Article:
2. pmbweaver says:

    Don’t be on the “slickrock” when it rains…been there; done that. We learned how it got its name.

    Is that Rocky on that high peak?

    Egads…we been there; done that too with the rattle snake. Got to be careful where you put your hands this time of year. Be on your guard for the rest of your hikes.

    Gorgeous country that is for sure!

  3. cathy says:

    Love the slick rock! You are in a beautiful area…enjoy!

  4. Sherry says:

    Who wouldn’t want to take a hike called wildcat canyon. Your pictures are fantastic. Hope you were a pretty good distance away from the rattler. I always though slick rock was very slick when wet. It sure is gorgeous!

  5. Laurel says:

    Another beautiful hike — there’s nothing better than autumn hiking in the Southwest. And hiking on slickrock is FUN. I like playing “Spiderwoman.” 😉 Your ID of the rattler is close enough for me…

  6. Holly Ritger says:

    Beautiful photos in Zion NP… I didn’t remember that rock being called slickrock but I’m betting it would be pretty slippery after a rain shower. I hope you enjoyed your day of rest, John. : )

  7. That’s the oddest looking rattle I’ve ever seen. Mutant? Damaged while young? Neat that you saw it!

    Thanks for taking me to some slickrock and red rock!

  8. heyduke50 says:

    yep that is a Western Diamondback Rattlesnake with a button (rattle)… we did a fantastic hike yesterday (our last one here as we took today off 😉 ) near Karranaville – a beautiful slot canyon… this one looked to be a nice hike as well…

  9. Jodee Gravel says:

    Love the slickrock (when it’s dry), it looks like so much fun. The trees are beautiful – so bright! Not sure that’s a Western Diamondback as buttons are usually only on baby rattlers – and that one looked pretty big in the pic. No matter what it was, it’s a gorgeous creature – we would be so excited!!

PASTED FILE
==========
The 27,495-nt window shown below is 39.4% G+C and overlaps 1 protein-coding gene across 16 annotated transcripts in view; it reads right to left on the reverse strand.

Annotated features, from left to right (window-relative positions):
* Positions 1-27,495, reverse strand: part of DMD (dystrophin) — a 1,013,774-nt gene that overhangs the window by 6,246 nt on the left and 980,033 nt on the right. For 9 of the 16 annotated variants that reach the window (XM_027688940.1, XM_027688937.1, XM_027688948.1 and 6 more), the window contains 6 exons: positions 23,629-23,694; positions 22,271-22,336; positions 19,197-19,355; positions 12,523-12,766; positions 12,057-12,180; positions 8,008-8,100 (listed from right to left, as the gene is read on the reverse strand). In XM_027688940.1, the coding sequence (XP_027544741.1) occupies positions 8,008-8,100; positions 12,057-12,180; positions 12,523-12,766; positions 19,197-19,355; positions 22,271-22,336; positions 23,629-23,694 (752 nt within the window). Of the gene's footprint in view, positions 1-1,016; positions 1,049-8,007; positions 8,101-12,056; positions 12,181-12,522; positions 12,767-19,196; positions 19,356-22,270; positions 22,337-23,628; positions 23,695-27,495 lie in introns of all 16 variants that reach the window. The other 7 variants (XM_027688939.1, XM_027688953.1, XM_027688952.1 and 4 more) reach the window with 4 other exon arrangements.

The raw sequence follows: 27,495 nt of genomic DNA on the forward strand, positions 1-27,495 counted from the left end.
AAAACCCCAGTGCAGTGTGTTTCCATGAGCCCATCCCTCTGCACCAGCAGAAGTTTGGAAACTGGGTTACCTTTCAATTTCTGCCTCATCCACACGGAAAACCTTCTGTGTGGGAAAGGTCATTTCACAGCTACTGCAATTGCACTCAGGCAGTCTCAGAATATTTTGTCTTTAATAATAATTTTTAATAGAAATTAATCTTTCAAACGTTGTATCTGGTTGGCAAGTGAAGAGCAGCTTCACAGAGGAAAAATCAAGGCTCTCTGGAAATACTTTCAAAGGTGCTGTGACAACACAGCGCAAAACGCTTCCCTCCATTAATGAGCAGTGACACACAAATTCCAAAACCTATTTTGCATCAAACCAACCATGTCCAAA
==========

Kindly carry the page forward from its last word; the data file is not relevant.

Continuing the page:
10. Rick Doyle says:

    Yikes…that looked like a pretty big rattlesnake. If my wife ever saw one of those she’d never go hiking again!

    Great photos!

  11. I stepped on a snake today on the street and was scared to death. Fortunately that thing did not bite me.
    Great shots of those glowing Aspens.
    Slickrock, and I would like to play spidewoman on it…and yes carefully John 🙂

  12. Too bad you didn’t find the balanced rocks. Bet we wouldn’t be able to find them again, either. I remember Mark got us lost a couple times along that “trail”, but it sure was a fun hike on the slickrock. Nice photos!

  13. LuAnn says:

    Zion beckons to the two of you! Love seeing the autumn colors, which are still beautiful. This is another hike to add to the list. 🙂

  14. Chasing Dirt says:

    Since we saw another snake today it reminded me that I keep meaning to come back to this post. I am pretty positive your snake here is a Great Basin Rattlesnake with a rattle that’s broken off. It is definitely *not* a Western Diamondback, which would have the very distinctive starkly black and white rings on the tail just before the rattle. Always heart-stopping and pretty cool to see any species of them!